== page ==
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E-M:/ Jean Klock Park Lawsuit Appealed

Enviro-Mich message from LuAnne Kozma <luanne_kozma@yahoo.com>

News Flash--below is a press release from Friends of Jean Klock Park.

I was in the courtroom last Friday when Judge Scofield issued his ruling--after 5 p.m. on a Friday as all the federal decisions have been made... And yes, after just a 15-minute break, came back and read from a prepared statement for about 40 minutes.

All the residents in the room were pro-park. The only people there for the City or the developers, were people paid by the developers essentially.

Former Detroit mayor, Dennis Archer, head of Dickinson Wright, was the lead attorney for the private developers, Harbor Shores Incorporated..... the same law firm that also represented the City and Cornerstone Alliance, and whose law firm had resigned from the City of Benton Harbor but never actually stepped aside....When you have a law firm represent both the city and the developer.... you get deals like 105-year leases of public parkland.

Scott Howard, counsel for the pro-park plaintiffs, did a great job in court.

And yes, there is a federal case pending as well.

Once again, donations to these lawsuits, that affects all parks--perhaps a park near you--are much appreciated.

Go to:

--LuAnne Kozma
Defense of Place

For Immediate Release: August 29, 2008
Carol Drake
Friends of Jean Klock Park
Fight to Save Park Continues
Plaintiffs File an Appeal of Circuit Court Decision to Dismiss their Case 
(Benton Harbor, Michigan) The Berrien County Court has dismissed the lawsuit brought by two members of the Friends of Jean Klock Park regarding the City of Benton Harbor’s right to lease Jean Klock Park to developers. The Plaintiffs, Carol Drake and Clellen Bury, have filed an appeal through their attorney Scott Howard of Olson Bzdok & Howard of Traverse City.
Plaintiffs sought to have the Court uphold the 1917 deed dedicating Jean Klock Park to the people of Benton Harbor and the 2004 Consent Judgment that was intended to restrict any future private development in the park.  
“We are disappointed, naturally, “ said Carol Drake, “but we believe in the merits of our case and continue to believe  that the donors’ intent was to have the park available to the majority of the general public, not just wealthy golfers.”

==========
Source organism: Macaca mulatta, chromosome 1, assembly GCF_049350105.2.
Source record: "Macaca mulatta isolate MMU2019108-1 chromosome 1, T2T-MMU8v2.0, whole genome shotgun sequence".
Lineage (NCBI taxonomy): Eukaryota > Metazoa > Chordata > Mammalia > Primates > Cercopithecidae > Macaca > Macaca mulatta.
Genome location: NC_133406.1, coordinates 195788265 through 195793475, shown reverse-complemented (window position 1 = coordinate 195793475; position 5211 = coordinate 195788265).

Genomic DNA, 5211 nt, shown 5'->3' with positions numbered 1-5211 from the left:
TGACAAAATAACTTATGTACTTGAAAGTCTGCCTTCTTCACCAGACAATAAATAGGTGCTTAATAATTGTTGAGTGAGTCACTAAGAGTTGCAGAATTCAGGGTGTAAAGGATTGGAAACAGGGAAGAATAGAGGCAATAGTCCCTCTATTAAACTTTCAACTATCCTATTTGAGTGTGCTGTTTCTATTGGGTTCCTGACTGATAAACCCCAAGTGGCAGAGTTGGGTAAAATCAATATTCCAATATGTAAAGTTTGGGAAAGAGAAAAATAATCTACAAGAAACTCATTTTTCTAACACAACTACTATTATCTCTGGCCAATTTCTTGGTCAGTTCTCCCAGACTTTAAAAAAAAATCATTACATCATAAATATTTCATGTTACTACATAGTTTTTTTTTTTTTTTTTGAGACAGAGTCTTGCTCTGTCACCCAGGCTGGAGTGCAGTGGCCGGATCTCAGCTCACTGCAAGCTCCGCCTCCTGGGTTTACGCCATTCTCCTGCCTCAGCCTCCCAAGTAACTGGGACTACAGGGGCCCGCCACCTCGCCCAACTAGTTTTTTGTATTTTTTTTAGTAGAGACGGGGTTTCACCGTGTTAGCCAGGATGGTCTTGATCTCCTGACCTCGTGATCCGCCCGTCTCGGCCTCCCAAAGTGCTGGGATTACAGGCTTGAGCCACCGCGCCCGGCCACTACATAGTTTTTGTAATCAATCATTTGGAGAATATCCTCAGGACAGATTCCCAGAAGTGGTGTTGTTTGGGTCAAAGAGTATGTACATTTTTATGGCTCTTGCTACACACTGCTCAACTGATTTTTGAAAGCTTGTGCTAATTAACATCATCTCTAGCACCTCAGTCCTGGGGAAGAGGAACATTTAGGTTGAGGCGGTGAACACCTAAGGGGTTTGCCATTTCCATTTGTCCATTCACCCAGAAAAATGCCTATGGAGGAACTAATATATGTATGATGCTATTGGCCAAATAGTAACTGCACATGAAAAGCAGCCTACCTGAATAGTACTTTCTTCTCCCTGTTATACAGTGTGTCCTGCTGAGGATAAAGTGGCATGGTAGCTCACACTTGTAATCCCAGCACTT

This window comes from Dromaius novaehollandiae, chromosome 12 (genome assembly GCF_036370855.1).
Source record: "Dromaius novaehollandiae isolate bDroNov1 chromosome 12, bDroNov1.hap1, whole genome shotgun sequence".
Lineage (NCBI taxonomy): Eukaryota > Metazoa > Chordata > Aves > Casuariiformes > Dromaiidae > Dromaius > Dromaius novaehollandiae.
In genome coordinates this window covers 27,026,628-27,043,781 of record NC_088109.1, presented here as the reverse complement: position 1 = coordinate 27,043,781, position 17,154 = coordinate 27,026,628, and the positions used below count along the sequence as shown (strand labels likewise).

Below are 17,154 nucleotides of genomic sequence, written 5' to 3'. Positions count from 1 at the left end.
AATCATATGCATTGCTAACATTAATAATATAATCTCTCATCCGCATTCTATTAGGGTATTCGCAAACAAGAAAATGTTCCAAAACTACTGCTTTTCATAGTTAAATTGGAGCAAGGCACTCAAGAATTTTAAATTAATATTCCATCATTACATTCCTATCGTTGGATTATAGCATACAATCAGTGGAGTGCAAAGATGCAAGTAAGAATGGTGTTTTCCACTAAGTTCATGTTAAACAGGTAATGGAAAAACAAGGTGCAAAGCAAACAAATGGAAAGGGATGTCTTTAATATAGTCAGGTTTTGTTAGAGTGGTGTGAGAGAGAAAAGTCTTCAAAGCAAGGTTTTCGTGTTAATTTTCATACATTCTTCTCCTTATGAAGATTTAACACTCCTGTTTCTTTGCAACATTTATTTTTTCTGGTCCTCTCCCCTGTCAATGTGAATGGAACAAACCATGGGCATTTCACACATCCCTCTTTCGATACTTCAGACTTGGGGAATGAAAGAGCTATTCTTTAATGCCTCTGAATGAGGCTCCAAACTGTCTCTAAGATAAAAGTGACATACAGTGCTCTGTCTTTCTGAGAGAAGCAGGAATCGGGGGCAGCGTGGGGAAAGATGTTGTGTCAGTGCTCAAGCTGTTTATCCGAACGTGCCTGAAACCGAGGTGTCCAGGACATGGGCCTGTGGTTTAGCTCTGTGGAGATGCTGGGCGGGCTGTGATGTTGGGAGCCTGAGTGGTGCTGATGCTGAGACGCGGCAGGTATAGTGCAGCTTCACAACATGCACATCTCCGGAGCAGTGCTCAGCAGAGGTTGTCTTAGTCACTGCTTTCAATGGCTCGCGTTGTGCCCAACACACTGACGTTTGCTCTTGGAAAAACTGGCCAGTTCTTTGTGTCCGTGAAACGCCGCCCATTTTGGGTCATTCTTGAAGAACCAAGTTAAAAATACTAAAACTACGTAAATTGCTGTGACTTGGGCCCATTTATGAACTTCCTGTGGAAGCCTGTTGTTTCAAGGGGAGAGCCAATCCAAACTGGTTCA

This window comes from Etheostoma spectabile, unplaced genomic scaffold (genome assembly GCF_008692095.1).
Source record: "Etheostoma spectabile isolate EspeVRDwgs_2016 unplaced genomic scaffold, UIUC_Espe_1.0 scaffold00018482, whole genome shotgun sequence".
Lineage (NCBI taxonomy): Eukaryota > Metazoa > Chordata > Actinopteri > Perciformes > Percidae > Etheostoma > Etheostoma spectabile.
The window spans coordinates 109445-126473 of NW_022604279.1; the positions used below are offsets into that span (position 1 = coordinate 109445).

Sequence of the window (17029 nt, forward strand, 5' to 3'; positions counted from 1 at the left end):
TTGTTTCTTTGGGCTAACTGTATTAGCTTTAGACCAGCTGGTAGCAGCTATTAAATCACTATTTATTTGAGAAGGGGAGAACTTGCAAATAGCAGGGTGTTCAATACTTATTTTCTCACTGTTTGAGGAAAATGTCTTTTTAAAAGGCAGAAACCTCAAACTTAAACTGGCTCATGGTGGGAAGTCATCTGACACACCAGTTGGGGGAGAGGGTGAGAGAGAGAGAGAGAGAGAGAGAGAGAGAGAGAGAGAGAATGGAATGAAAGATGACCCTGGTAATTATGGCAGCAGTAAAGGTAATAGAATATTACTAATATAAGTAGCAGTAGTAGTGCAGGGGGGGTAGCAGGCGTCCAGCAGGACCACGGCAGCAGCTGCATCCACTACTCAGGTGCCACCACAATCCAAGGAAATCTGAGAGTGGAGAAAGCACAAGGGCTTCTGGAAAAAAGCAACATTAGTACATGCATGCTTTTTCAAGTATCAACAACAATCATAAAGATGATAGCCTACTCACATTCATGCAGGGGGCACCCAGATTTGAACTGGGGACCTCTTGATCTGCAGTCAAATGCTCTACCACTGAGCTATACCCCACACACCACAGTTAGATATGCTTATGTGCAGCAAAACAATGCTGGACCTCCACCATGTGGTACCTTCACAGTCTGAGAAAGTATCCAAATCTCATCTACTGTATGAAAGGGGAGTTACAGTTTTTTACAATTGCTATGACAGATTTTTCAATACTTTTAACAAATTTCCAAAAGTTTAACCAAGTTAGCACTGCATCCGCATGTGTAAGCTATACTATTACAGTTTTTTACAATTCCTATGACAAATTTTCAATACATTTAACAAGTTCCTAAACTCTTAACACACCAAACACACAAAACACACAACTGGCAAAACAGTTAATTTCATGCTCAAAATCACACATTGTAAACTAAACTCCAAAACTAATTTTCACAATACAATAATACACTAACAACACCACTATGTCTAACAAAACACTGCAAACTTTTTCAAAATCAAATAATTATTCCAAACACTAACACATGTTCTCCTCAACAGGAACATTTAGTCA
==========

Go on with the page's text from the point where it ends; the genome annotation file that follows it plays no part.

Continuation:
At issue is whether  the Klock family intended to give the City the right to lease the park out to a private entity to build a golf course in the park for up to 105 years.  The Hon. Scott Schofield ruled that even though the Klock's gift is limited to use as a "park," it could still be used for development of the privately owned and operated golf course.  The Court's ruling looked to “the four corners” of the deed and consent judgment, stating that items such as newspaper articles or contemporaneous reports of the Klocks’ wishes were outside the facts of the case.
The Plaintiffs differ.
“It’s a part of the fabric of local history:  the Klocks’ express wish was that the park be maintained in its natural state to the extent possible,” said Clellen Bury, the other Plaintiff.  “It is very frustrating to not have that information considered.”
Judge Schofield also suggested that it was “the will of the people” that a Jack Nicklaus golf course be constructed in Jean Klock Park. Mary Carter, a Benton Harbor resident and tireless advocate for her community who attended the hearing held in Judge Schofield’s Niles courtroom does not agree. “Our tax dollars should be used to pay an attorney who represents the will of citizens, not the will of city government who has ignored what the citizens really want. The Harbor Shores development may be good for our city but it is not the will of myself and others that Jean Klock Park be used for a golf course.”
The Judge concluded that the people had spoken through their elected representatives on the City Commission, but that interpretation misses the point, according to Benton Harbor resident Charles Henry, who was present at Friday's hearing.
“The City Commission usurped the City Charter multiple times when it passed Harbor Shores based legislation. This fact alone makes the entire so called 'democratic' process argument illegitimate," Mr. Henry said.
A second lawsuit filed August 12 in U. S. District Court in Washington D. C. seeks to reverse the National Park Service decision to approve the conversion of Jean Klock Park to private use.  That case will be heard by the Hon Emmet Sullivan.

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